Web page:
FDA Dedicates "All Available Resources" To Fix The Infant Formula Shortage It Created
Naturally, Things Have Just Gotten Worse
It’s time to update Ronald Reagan.
Before conservatives burn me alive with copies of the Constitution for such political heresy, I merely mean to suggest that we now have a new “nine most terrifying words in the English language”. Thanks to the execrable efforts of the ludicrously incompetent Biden regime, we have devolved from “I’m from the government and I’m here to help” to “The FDA will continue to dedicate all available resources….”
The latter is an assurance proffered by the FDA in its most recent update on its “around-the-clock” efforts to fix the infant formula shortage.
But then, what else can one expect when the FDA makes delusional statements such as this:
The agency’s around-the-clock work as part of the all-of-government efforts has already begun to improve supply and availability. The agency expects that the measures and steps it is taking, and the potential for Abbott Nutrition’s Sturgis, Michigan, facility to safely resume production in the near-term, will mean more and more supply is on the way or on store shelves moving forward.
Improved Supply And Availability?
While the FDA is claiming improved “supply and availability” of infant formula, other sources tell a different story.
Grocery and retail data analytics firm Datasembly reports the nationwide out-of-stock rates for infant formula last week was 73.58%
For the week of May 22-May 29, the out-of-stock rate for baby formula jumped to 73.58% nationwide, according to recent data by analytics firm Datasembly. This is nearly 4% higher than last week and is a significant increase from two weeks ago when the out-of-stock rate stood at 45%.
Market research firm IRI independently reports out-of-stock rates for powdered formula for the US averaged 22.8% for the week of May 22.
Nationally, 23% of powdered baby formula was out of stock in the week ended May 22, compared with 21% during the previous week, according to the latest figures from market-research firm IRI. In the first week of January and before the recall of formula produced by Abbott Laboratories, 11% of powdered baby formula was out of stock because of pandemic-related supply-chain shortages and inflation. Before the pandemic, the normal out-of-stock range for powdered formula was 5% to 7%, according to IRI.
While the absolute percentages of the two metrics differ, both agree on the basic trend: the infant formula shortage has been getting steadily worse even after the Biden regime and the FDA began their “around-the-clock” efforts to fix the problem they created.
I am uncertain on what planet the head of the FDA spends most of his time, but here on Earth an “improved” supply and availability of infant formula would entail that IRI graph bending downward, not constantly rising upward. If that chart is FDA Director Dr. Robert Califf’s notion of "improving” supply and availability, prepare for a spike in infant mortality from starvation.
No, I am not exaggerating. I wish I was.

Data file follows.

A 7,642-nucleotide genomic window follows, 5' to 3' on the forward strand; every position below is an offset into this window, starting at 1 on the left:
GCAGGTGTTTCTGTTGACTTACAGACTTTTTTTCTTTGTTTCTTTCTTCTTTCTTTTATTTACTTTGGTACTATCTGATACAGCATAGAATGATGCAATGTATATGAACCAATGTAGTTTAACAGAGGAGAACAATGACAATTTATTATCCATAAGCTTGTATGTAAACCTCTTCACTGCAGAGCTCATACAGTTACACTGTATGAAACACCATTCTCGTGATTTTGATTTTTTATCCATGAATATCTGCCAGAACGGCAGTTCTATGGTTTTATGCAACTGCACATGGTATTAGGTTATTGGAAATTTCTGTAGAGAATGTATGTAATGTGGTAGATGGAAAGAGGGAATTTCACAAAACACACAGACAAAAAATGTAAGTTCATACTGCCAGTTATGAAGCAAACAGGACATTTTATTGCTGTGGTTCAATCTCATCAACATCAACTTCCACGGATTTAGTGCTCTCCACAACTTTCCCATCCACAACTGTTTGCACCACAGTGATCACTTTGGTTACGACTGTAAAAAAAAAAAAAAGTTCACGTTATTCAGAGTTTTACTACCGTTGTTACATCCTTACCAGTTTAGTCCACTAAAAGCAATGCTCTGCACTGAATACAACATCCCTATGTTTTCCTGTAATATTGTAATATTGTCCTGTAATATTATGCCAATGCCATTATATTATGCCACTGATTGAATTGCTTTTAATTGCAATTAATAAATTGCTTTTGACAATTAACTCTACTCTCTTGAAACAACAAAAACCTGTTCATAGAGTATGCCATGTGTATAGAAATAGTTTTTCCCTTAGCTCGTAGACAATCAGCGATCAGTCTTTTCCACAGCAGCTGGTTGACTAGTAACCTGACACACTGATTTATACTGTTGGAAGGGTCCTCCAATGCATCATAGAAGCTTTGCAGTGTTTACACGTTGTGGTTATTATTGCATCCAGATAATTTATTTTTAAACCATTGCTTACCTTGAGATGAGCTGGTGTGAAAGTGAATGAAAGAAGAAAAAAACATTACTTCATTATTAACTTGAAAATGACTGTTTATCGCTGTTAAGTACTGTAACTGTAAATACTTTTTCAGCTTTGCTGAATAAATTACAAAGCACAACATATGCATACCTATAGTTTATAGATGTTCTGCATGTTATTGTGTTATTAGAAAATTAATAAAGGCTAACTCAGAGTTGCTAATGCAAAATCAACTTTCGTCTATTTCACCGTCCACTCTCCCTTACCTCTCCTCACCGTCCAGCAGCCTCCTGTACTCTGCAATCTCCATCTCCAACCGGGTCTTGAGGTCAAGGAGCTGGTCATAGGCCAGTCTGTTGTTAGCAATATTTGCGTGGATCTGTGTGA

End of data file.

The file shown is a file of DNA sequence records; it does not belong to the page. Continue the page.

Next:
An “improved” supply and availability of infant formula would mean Abbott Nutrition’s Sturgis plant was well past the “potential” phase of restarting production. “Improved” supply and availability would mean that plant was churning out formula and speeding it on its way to retailers around the country, not hopefully starting production this coming weekend.
An “improved” supply and availability of infant formula would mean that the FDA’s efforts would have already brought the out-of-stock rate down, and that it has not done.
The FDA will continue to dedicate all available resources to help ensure that safe and nutritious infant formula products remain available for use in the U.S. and will keep the public informed of progress updates.
An “improved” supply and availability of infant formula would mean that considerably less than the near three-quarters of that supply was not missing from store shelves.
Following the data, we are not seeing improvement in supply and availability of infant formula in the United States.
Imported Formula To Be Sold Online—Out Of The Reach Of WIC Recipients
The catalyst for the FDA’s exercise in unreality was its announcement of its latest “additional steps” taken to make more infant formula available in the United States: an arrangement to import some 249,500 cans of Nestlé NAN Supreme Pro 1 and Nestlé NAN Supreme Pro 2 formula, which is expected to take place during June and July, and will be available for purchase online.
Availability: Expected June and July – the U.S. Department of Health and Human Services is evaluating options for getting the products to the U.S. as quickly as possible.
More Information and Where to Find the Products: Expected to be sold on Gerber.com and through other online retailers.
There is, however, one small monkeywrench to be thrown into this finely tuned import mechanism: recipients of nutritional assistance through the Women, Infants, and Children (WIC) welfare programs cannot shop online.
This particular obstacle was highlighted by Senator Richard Blumenthal (D-Conn) last week, when he called for US Secretary of Agriculture Tom Vilsack to allow WIC purchases to be made online (WIC is a program run by the US Department of Agriculture).
WIC — the Special Supplemental Nutrition Program for Women, Infants, and Children — is used by families of children younger than 5 years. While SNAP — the Supplemental Nutrition Assistance Program — can be used online to buy formula, WIC can’t.
Blumenthal sent a letter to Tom Vilsack, U.S. secretary of agriculture, on Monday, saying that more than half of the infant formula in the country is purchased through WIC.